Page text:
Lately, I have been reading about Emily Dickinson’s life of poetry and gardening.  I hadn’t realized that the Belle of Amherst was an ardent and accomplished gardener.  Re-reading her poems, I recognize how integral a role flowers played in Dickinson’s experience of the world around her.  The garden was a metaphor for life and its complexities. She delved in deeply as a gardener would: tending plants, encouraging growth, and intimately noticing the shift of seasons. 

I wanted to delve deeply this week, focus on the flowers of Moggy Hollow, listen to what they were saying, and find a way to express what I was feeling.  I created a posy of flowers to share: trillium, lily of the valley, magnolia – delicate and fleeting like this time in spring when the first flowers bloom and then give way to summer’s abundance.

April Poem # 8 – Blessed April

After four days of constant rain and widespread flooding, the storm passed leaving the bluest of skies and sunshine. The air warmed, raindrops pooled on bright petals, and birds shook out their wet feathers. I marvel at how changeable April weather can be. April is a moody child. I understand. I was born in April. Even though she storms and rages, I am drawn to her springtime glory. I am in awe of blessed April.

Blessed April

Petulant and capricious,

Your moods shift

To suit the day –

Both golden and cloudy.

Here come the soaking rain,

Rivulets transform into rivers,

Thunder sounds, lightning flashes,

Illuminating the midnight sky.

Early daybreak,

Sunlight streams through,

Clouds drift and part,

Blue sky appears once again.

Birds perch on the rooftops,

Commence their joyful songs

All the colors of the world

Saturated with springtime.

© Joanne L. Emery, 2022

The Silly and the Sublime

Last week, after a day of wild rain and wind, my husband and I ventured out on the last day of our South Carolina vacation.  We biked along lush paths, sat by the pool to soak up some sun, and then drove to one of the beaches we have come to love.  We walked down the long path to the beach. On either side there were dunes and a creek and scrub pines laden with huge pinecones.  As we approached the fencing, we saw the vast expanse of sand, sea, and sky.

The sky was decorated with amazing clouds.  I gasped  and thought, “This is what sublime is.  Sublime is the surf and sky dotted with this dramatic cloud cover in shades that run from bright white to cream to pale blue to pink to lavender.  I said to my husband, “This beach is never the same twice. There is always something new and beautiful.  Just look at that sky!”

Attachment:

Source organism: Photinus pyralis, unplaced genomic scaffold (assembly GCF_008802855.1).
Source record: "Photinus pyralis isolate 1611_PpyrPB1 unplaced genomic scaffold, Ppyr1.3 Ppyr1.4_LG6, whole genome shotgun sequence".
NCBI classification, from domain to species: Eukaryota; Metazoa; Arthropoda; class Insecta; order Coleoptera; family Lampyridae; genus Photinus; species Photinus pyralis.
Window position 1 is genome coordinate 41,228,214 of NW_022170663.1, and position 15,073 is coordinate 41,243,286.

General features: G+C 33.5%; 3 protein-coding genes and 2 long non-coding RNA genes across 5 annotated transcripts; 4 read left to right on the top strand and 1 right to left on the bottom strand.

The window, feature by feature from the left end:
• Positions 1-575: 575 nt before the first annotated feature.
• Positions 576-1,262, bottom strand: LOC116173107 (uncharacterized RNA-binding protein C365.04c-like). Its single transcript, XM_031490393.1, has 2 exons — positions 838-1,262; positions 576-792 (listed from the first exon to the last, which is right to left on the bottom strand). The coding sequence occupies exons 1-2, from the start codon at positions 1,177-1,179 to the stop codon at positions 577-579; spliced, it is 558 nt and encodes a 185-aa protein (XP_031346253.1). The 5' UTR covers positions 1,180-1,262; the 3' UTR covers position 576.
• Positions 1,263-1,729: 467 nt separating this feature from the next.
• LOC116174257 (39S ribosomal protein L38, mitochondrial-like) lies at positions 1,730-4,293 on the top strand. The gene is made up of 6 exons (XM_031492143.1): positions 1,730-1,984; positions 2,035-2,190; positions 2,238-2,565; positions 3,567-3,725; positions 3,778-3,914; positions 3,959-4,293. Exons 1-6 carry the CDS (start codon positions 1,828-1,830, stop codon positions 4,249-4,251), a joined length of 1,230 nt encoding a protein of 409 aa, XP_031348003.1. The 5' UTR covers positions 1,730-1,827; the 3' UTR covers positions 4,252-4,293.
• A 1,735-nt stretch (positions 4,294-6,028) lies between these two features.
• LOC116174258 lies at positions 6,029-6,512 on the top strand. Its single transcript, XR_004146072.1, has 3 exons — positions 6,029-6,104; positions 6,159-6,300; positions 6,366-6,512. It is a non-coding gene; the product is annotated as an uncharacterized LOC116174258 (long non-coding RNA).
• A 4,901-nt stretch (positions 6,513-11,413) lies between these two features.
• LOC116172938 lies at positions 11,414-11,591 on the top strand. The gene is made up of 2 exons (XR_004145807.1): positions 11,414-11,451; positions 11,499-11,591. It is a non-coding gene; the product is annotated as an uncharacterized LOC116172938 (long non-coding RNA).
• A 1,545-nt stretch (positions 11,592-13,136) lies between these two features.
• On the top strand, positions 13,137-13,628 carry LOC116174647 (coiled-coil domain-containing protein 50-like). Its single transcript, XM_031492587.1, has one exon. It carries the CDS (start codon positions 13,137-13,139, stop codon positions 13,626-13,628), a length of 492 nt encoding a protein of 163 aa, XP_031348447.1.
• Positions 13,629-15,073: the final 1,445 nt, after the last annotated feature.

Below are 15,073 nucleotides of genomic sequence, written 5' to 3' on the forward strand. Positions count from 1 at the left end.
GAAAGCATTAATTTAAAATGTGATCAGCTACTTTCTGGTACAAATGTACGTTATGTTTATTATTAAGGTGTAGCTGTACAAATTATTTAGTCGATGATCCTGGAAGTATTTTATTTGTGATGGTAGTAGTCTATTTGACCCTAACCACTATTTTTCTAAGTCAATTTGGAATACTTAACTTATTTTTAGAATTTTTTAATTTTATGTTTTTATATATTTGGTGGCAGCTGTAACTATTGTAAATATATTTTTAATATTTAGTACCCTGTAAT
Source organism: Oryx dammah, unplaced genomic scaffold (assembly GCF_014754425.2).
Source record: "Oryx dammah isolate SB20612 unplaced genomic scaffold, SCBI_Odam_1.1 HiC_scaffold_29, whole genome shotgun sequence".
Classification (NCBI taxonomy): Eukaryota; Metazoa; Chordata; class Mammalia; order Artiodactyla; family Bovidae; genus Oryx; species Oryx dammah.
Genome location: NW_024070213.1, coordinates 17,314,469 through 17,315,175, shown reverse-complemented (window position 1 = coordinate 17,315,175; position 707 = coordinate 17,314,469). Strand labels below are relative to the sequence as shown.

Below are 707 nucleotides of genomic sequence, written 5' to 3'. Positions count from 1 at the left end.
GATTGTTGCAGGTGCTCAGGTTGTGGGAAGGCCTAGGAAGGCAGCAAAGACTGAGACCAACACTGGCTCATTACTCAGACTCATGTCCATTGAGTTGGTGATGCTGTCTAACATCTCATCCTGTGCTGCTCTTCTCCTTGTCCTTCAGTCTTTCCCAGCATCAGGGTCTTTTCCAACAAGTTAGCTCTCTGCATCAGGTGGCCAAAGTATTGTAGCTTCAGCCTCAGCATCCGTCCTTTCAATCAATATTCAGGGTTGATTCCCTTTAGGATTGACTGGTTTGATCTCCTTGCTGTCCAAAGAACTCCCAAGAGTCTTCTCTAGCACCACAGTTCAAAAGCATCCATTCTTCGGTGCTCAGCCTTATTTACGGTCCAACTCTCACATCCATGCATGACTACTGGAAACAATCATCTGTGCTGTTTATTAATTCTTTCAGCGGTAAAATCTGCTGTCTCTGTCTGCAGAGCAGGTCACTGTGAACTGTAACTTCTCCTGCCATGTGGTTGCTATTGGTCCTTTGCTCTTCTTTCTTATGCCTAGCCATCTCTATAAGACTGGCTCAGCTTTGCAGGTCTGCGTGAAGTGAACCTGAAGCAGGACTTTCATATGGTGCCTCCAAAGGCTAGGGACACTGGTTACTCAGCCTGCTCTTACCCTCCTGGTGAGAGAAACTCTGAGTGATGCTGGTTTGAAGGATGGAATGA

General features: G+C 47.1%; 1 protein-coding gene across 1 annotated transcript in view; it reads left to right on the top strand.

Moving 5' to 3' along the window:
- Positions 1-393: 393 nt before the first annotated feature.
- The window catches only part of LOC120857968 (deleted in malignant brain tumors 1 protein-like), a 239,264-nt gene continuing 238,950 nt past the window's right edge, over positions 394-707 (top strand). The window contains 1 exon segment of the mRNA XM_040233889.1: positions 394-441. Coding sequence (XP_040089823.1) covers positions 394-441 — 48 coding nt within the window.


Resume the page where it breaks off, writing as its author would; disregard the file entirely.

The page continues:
I started to laugh remembering a time I spent last year with a group of three-years-old children, who were observing the cloud formations and commenting on all the shapes they saw.  Some saw turtles and pirate ships, others saw castles and giraffes. Of course, one young pragmatist clearly proclaimed, “Don’t be silly!  They all look like mashed potatoes!” I wrote more about this here.

As a poet, photographer, and teacher, I am attracted to the elusive nature of clouds. They represent creativity and possibility.  They can shape-shift.  If I was a superhero, I think that’s the superpower I would like – to change my structure – to become something else and then something else again.  Clouds break apart and come together; they change color and shape and quality.  They embody what it means to be creative.  They are the definition of sublime. I wrote more my connection with clouds as inspiration here.

CLOUD PLAY

Doors and Windows

When my husband and I take photo trips, whether near or far, I am often attracted to doors and windows. I like exploring small quaint towns that have been revived by artisans and documenting what I see. Maybe I am drawn to doors because they signify possibility to me: “one door closes, another opens…” I am curious by nature and enjoy imagining what might be behind each door. Who”s inside? What stories do they bold? If the door is painted, why did the owner choose that particular color? How does that color reflect the mood and personality of the inhabitants? The door is like a dressed up package. Untie the bow, knock at the door, and find out what’s in store for you. There are so many choices – all is possible. Hope is at hand.

In the same way, I am also intrigued by windows. Where doors are solid and impenetrable, windows are translucent and reflective. I can see through, into the building and also see a collage of images in the reflection. To me, windows represent both the past and the future. I can look both back and forwards in time. What is created in the photograph is a connection been the past and future – what I left behind and what still awaits me. Photographing windows gives me the opportunity to play with color and light. I am able to compose and create a unique collage. Below are some examples of the photographic play I did on a recent trip to South Carolina.

Much Loved: Stuffed Animals & Their People